Study: Alcohol consumption linked to lower cataract risk
A study conducted in the United Kingdom has linked alcohol consumption to a reduced risk of undergoing cataract surgery.
A cataract is a medical condition in which the eye lens becomes progressively opaque, resulting in blurred vision.
In the study published in the journal Ophthalmology, British researchers who consumed up to 14 units of alcohol a week were found to have reported less chance of developing cataracts, especially if they drank red wine.
The researchers at Moorfields Eye Hospital in London and University College London’s Institute of Ophthalmology studied the medical history of 492,549 people in either the UK Biobank or Epic Norfolk studies of people’s health.
They noted 19,011 and 4,573 cases of cataract surgery in the UK Biobank and EPIC-Norfolk cohorts, respectively.
After adjustment for covariates, the alcohol drinkers were less likely to undergo cataract surgery than nondrinkers in the UK Biobank and EPIC-Norfolk cohorts (hazard ratios, 0.89 and 0.90, respectively).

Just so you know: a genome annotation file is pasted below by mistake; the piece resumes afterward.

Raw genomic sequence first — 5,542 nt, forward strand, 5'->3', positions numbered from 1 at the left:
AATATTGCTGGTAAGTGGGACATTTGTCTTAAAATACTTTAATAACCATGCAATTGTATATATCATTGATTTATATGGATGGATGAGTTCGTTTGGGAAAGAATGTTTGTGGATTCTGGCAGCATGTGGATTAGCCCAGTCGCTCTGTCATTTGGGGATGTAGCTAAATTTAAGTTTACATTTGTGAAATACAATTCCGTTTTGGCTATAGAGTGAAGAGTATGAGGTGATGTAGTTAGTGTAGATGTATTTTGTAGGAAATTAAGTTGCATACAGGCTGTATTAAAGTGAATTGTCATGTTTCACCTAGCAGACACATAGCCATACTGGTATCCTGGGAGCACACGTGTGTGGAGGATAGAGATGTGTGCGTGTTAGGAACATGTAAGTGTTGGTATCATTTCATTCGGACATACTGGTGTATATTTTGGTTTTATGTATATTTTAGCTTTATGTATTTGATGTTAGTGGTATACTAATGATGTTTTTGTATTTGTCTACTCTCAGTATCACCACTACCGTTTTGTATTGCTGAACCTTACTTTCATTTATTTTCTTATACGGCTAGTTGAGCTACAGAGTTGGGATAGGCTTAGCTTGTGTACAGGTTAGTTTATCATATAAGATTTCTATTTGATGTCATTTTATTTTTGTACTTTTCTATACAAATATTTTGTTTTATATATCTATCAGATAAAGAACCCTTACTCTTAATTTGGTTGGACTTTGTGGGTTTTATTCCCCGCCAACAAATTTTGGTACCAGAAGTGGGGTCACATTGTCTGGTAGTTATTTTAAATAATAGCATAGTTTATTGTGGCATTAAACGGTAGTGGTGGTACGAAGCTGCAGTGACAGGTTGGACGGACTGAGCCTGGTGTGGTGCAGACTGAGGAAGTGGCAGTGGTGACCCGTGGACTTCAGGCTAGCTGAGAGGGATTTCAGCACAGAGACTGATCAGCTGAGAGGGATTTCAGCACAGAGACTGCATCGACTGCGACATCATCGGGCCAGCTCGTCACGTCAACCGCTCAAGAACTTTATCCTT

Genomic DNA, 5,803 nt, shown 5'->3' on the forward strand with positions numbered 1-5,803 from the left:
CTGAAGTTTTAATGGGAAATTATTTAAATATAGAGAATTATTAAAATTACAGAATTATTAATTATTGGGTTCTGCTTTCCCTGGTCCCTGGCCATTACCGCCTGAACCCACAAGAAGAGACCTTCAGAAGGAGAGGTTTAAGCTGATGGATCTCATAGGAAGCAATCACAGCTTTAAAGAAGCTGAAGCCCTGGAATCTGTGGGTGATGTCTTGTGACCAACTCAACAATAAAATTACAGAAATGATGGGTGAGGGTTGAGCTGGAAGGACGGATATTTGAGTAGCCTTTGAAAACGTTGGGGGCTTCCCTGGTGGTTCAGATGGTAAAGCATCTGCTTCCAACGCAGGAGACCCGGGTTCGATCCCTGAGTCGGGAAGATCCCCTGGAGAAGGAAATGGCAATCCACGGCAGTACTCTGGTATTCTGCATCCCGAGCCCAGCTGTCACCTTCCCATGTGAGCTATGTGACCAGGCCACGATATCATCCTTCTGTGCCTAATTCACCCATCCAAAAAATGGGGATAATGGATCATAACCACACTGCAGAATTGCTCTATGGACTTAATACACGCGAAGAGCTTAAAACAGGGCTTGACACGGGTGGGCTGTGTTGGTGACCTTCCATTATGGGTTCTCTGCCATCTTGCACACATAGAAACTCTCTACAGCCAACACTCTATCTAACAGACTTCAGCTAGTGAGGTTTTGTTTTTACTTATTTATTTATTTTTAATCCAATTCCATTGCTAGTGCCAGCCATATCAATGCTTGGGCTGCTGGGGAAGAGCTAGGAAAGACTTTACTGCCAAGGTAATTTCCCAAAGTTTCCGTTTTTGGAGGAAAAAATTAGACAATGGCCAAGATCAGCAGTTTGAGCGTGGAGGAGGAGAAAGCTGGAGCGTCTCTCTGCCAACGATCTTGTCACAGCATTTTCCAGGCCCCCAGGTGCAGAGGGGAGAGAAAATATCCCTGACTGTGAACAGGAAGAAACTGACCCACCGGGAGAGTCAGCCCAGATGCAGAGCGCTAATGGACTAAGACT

Greater alcohol consumption was associated with a reduced risk for undergoing cataract surgery among alcohol consumers in EPIC-Norfolk, while in the U.K. Biobank, the investigators observed a u-shaped association.
The strongest association was seen with wine consumption, with a 23 and 14 percent lower risk of cataract surgery among those in the top category of wine consumption in the EPIC-Norfolk and UK Biobank cohorts, respectively.
On the findings, Sharon Chua, the first author of the study, said: “Cataract development may be due to gradual damage from oxidative stress during aging.
“The fact that our findings were particularly evident in wine drinkers may suggest a protective role of polyphenol antioxidants, which are especially abundant in red wine.”
Anthony Khawaja, who led the research, added: “We observed a dose-response with our findings.
“In other words, there was evidence for reducing the chance of requiring future cataract surgery with progressively higher alcohol intake, but only up to moderate levels within current guidelines.”
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